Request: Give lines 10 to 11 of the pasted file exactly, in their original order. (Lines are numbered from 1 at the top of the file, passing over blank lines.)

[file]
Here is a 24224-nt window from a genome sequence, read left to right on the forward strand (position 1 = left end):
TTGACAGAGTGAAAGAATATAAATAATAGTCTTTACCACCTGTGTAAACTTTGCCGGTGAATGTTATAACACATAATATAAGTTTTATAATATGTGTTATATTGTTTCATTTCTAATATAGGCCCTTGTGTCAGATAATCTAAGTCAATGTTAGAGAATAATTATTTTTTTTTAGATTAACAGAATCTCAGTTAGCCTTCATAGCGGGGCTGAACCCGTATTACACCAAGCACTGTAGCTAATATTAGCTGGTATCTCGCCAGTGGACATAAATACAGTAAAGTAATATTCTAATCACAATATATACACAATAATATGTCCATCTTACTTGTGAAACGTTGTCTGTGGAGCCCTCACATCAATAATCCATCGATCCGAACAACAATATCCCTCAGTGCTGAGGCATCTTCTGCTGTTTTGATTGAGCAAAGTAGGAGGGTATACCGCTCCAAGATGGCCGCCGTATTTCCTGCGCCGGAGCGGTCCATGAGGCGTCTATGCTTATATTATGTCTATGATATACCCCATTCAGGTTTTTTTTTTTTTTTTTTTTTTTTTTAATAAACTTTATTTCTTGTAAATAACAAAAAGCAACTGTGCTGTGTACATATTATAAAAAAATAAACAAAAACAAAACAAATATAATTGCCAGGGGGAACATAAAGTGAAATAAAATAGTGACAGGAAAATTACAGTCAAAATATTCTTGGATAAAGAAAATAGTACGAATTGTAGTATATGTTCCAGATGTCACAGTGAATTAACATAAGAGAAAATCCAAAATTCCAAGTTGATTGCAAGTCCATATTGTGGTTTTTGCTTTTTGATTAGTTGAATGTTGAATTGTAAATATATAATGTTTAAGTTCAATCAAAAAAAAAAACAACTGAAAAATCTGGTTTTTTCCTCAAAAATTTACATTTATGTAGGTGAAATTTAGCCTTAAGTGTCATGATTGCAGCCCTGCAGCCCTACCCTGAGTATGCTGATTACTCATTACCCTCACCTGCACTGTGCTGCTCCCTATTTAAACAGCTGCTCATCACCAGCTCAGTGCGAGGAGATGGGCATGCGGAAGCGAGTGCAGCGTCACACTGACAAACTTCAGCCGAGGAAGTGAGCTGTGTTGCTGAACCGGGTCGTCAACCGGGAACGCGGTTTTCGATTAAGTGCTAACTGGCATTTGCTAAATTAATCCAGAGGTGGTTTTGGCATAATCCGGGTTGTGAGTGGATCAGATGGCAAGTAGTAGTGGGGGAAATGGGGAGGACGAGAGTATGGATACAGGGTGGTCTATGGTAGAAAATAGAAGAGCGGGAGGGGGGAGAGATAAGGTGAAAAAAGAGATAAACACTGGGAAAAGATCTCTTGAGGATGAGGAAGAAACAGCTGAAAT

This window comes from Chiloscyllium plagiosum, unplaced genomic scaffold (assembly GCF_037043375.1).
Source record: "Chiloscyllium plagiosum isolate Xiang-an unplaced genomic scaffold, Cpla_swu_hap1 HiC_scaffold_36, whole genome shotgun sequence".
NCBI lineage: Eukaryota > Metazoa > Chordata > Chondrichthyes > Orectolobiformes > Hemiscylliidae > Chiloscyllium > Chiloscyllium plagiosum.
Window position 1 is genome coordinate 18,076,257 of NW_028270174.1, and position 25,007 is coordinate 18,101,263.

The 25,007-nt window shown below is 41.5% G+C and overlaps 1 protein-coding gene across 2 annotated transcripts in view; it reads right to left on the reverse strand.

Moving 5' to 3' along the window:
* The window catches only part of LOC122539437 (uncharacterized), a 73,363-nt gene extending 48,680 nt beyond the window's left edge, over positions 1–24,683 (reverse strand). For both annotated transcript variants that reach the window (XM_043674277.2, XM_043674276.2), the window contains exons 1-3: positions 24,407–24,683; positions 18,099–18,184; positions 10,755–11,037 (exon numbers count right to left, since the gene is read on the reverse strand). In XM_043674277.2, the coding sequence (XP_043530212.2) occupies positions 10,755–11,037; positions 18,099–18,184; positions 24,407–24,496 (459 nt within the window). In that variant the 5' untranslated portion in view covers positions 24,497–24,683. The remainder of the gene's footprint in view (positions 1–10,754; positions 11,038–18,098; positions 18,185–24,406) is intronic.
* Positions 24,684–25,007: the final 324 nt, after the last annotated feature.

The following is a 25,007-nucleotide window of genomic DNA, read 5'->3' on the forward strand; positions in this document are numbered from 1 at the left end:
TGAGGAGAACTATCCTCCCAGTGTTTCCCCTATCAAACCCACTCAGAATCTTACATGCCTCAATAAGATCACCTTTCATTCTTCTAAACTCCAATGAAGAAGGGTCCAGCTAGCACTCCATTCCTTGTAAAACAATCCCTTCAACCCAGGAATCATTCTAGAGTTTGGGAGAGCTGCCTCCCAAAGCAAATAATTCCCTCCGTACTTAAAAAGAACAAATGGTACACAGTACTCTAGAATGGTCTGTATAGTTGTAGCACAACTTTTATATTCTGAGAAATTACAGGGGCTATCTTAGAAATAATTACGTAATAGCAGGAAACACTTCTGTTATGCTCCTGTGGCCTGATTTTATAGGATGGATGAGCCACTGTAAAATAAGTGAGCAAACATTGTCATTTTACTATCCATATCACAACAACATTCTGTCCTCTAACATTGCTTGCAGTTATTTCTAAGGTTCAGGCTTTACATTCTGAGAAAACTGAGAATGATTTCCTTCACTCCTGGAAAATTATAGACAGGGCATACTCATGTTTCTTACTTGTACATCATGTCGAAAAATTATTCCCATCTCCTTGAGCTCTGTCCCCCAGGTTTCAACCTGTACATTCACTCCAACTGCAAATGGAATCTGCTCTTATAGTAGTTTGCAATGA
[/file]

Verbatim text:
* Positions 24,684–25,007: the final 324 nt, after the last annotated feature.

The following is a 25,007-nucleotide window of genomic DNA, read 5'->3' on the forward strand; positions in this document are numbered from 1 at the left end: